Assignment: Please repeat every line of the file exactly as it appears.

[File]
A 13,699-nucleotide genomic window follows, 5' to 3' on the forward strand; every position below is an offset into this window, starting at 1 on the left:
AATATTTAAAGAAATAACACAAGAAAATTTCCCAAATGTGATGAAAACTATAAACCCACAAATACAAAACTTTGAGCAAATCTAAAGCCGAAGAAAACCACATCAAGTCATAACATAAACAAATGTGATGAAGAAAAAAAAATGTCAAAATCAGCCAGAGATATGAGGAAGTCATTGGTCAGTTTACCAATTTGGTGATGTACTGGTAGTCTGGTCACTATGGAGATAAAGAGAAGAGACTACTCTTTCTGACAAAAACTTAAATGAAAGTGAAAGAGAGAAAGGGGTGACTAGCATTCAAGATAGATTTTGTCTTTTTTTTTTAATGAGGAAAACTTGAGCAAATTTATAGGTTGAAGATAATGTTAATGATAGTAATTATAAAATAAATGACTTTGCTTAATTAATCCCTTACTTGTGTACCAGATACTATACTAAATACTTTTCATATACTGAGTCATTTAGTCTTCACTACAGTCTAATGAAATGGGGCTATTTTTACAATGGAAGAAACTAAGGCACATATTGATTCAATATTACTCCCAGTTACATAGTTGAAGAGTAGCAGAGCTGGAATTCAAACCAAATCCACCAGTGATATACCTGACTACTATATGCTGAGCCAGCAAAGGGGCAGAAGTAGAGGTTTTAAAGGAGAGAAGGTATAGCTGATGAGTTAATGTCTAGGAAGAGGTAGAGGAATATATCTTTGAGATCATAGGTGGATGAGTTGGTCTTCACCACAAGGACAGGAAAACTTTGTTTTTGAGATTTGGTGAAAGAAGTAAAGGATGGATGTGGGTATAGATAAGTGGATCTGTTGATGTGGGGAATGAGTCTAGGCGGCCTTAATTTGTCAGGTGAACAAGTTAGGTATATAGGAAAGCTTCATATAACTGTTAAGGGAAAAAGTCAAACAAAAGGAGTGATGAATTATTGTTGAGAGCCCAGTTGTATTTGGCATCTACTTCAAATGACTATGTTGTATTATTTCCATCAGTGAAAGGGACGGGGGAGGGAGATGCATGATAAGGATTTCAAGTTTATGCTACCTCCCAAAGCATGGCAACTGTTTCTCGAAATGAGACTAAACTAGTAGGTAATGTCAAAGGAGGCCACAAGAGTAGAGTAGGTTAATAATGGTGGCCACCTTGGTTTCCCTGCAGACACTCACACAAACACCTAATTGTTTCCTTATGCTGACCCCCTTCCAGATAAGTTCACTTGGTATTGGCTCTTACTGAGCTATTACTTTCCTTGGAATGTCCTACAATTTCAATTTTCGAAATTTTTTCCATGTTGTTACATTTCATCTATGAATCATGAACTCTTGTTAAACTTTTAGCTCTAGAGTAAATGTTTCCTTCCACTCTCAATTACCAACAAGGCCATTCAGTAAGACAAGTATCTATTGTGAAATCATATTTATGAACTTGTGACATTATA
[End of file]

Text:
A 13,699-nucleotide genomic window follows, 5' to 3' on the forward strand; every position below is an offset into this window, starting at 1 on the left:
AATATTTAAAGAAATAACACAAGAAAATTTCCCAAATGTGATGAAAACTATAAACCCACAAATACAAAACTTTGAGCAAATCTAAAGCCGAAGAAAACCACATCAAGTCATAACATAAACAAATGTGATGAAGAAAAAAAAATGTCAAAATCAGCCAGAGATATGAGGAAGTCATTGGTCAGTTTACCAATTTGGTGATGTACTGGTAGTCTGGTCACTATGGAGATAAAGAGAAGAGACTACTCTTTCTGACAAAAACTTAAATGAAAGTGAAAGAGAGAAAGGGGTGACTAGCATTCAAGATAGATTTTGTCTTTTTTTTTTAATGAGGAAAACTTGAGCAAATTTATAGGTTGAAGATAATGTTAATGATAGTAATTATAAAATAAATGACTTTGCTTAATTAATCCCTTACTTGTGTACCAGATACTATACTAAATACTTTTCATATACTGAGTCATTTAGTCTTCACTACAGTCTAATGAAATGGGGCTATTTTTACAATGGAAGAAACTAAGGCACATATTGATTCAATATTACTCCCAGTTACATAGTTGAAGAGTAGCAGAGCTGGAATTCAAACCAAATCCACCAGTGATATACCTGACTACTATATGCTGAGCCAGCAAAGGGGCAGAAGTAGAGGTTTTAAAGGAGAGAAGGTATAGCTGATGAGTTAATGTCTAGGAAGAGGTAGAGGAATATATCTTTGAGATCATAGGTGGATGAGTTGGTCTTCACCACAAGGACAGGAAAACTTTGTTTTTGAGATTTGGTGAAAGAAGTAAAGGATGGATGTGGGTATAGATAAGTGGATCTGTTGATGTGGGGAATGAGTCTAGGCGGCCTTAATTTGTCAGGTGAACAAGTTAGGTATATAGGAAAGCTTCATATAACTGTTAAGGGAAAAAGTCAAACAAAAGGAGTGATGAATTATTGTTGAGAGCCCAGTTGTATTTGGCATCTACTTCAAATGACTATGTTGTATTATTTCCATCAGTGAAAGGGACGGGGGAGGGAGATGCATGATAAGGATTTCAAGTTTATGCTACCTCCCAAAGCATGGCAACTGTTTCTCGAAATGAGACTAAACTAGTAGGTAATGTCAAAGGAGGCCACAAGAGTAGAGTAGGTTAATAATGGTGGCCACCTTGGTTTCCCTGCAGACACTCACACAAACACCTAATTGTTTCCTTATGCTGACCCCCTTCCAGATAAGTTCACTTGGTATTGGCTCTTACTGAGCTATTACTTTCCTTGGAATGTCCTACAATTTCAATTTTCGAAATTTTTTCCATGTTGTTACATTTCATCTATGAATCATGAACTCTTGTTAAACTTTTAGCTCTAGAGTAAATGTTTCCTTCCACTCTCAATTACCAACAAGGCCATTCAGTAAGACAAGTATCTATTGTGAAATCATATTTATGAACTTGTGACATTATA